In this review, MSC-EVs are briefly introduced, including their sources, biogenesis, and molecular composition. The current progress of studies on their mechanisms in promoting periodontal regeneration and their application forms are highlighted. At last, based on existing clinical research and relevant patents, we discussed the potential of bench-to-bed translation and existing challenges to provide a basis for further clinical application.

Extracellular vesicles

EVs produced by cell secretion are spherical membranous vesicles formed by a lipid bilayer, which are highly heterogeneous. They are classified based on their molecular diameters, which range from 30 to 5000 nm [20]. Initially, these particles were thought to remove metabolic waste from cells. Not until the late 1990s did the biological function of EVs gain attention from researchers [21]. EVs secreted by MSCs act as intercellular communication mediators to regulate cellular biological activities of recipient cells, which is a pivotal step in regenerative medicine.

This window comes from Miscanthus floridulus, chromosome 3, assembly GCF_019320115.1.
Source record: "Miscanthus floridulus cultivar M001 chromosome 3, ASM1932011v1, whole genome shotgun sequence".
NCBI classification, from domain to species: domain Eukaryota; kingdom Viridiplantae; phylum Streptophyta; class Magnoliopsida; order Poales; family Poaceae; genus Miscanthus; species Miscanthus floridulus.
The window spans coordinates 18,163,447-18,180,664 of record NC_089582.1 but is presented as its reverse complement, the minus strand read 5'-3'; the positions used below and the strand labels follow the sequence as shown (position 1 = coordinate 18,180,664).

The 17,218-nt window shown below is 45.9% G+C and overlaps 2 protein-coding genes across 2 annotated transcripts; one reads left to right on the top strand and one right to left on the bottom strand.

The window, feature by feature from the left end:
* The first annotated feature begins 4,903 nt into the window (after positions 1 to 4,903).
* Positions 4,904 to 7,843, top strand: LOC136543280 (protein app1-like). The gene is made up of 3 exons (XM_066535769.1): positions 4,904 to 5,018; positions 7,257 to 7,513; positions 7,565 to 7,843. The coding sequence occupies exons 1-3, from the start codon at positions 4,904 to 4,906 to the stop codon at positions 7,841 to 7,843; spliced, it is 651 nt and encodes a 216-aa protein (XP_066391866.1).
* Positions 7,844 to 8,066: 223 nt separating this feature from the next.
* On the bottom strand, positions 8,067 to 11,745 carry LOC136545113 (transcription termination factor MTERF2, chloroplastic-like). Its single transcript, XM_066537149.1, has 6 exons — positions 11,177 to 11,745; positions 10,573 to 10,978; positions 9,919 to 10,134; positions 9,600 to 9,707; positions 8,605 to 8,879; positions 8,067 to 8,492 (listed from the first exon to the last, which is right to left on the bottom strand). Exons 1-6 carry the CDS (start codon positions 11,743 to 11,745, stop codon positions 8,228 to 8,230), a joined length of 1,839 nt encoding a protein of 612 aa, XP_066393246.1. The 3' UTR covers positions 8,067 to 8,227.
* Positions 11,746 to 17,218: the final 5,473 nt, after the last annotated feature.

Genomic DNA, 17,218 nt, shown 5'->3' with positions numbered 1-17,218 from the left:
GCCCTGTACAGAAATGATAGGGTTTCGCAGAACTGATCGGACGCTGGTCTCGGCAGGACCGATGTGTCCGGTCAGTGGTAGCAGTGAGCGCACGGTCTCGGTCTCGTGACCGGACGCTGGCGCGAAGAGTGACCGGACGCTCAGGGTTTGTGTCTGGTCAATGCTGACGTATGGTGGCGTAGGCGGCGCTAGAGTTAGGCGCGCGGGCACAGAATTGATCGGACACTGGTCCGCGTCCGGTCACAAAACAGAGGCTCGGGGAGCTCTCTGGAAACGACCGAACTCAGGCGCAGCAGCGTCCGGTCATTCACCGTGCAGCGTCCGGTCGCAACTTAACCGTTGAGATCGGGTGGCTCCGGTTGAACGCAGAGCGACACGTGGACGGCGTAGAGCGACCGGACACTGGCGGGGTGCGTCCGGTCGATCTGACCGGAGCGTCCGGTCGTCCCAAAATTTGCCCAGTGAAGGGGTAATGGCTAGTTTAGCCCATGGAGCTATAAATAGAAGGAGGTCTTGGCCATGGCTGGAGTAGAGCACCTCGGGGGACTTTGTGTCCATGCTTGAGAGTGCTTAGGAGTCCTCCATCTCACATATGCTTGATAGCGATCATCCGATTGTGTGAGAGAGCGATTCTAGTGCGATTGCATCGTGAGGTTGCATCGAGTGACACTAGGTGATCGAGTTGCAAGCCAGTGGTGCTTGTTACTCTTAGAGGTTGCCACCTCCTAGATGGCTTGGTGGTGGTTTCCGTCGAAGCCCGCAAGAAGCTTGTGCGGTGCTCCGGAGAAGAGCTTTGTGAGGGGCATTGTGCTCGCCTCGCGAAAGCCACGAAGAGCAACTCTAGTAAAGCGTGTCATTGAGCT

"EVs" is a general term for a large group of substances. It is worth noting that the size ranges overlap among different subtypes of EVs, so the mechanism of biogenesis remains the chief difference in distinguishing them. Here, we give a brief overview of the biogenesis of the three main subtypes.

The biogenesis of exosomes (30–150 nm) requires endosomal systems [22]. First, early endosomes form and fuse with endocytic vesicles at the start of endocytosis. Next, multivesicular bodies (MVBs) are produced through either endosomal sorting complexes required for transport (ESCRTs)-dependent or ESCRTs-independent mechanisms [23,24,25]. Intraluminal vesicles (ILVs) accumulated by MVBs inward budding, which is also known as late endosomes, are taken for the beginning of exosome biogenesis. Microvesicles (MVs) (100–1000 nm) are released directly by cell membrane budding and fission. Many factors lead to this process, such as phospholipid repartitioning and cytoskeletal protein contraction [26]. Unlike exosomes and MVs, apoptotic bodies (ApoBDs) (1000 nm-5 μm) are discharged when a cell undergoes apoptosis [27]. Besides mediating intercellular communication, ApoBDs also contribute to apoptotic cell clearance [28].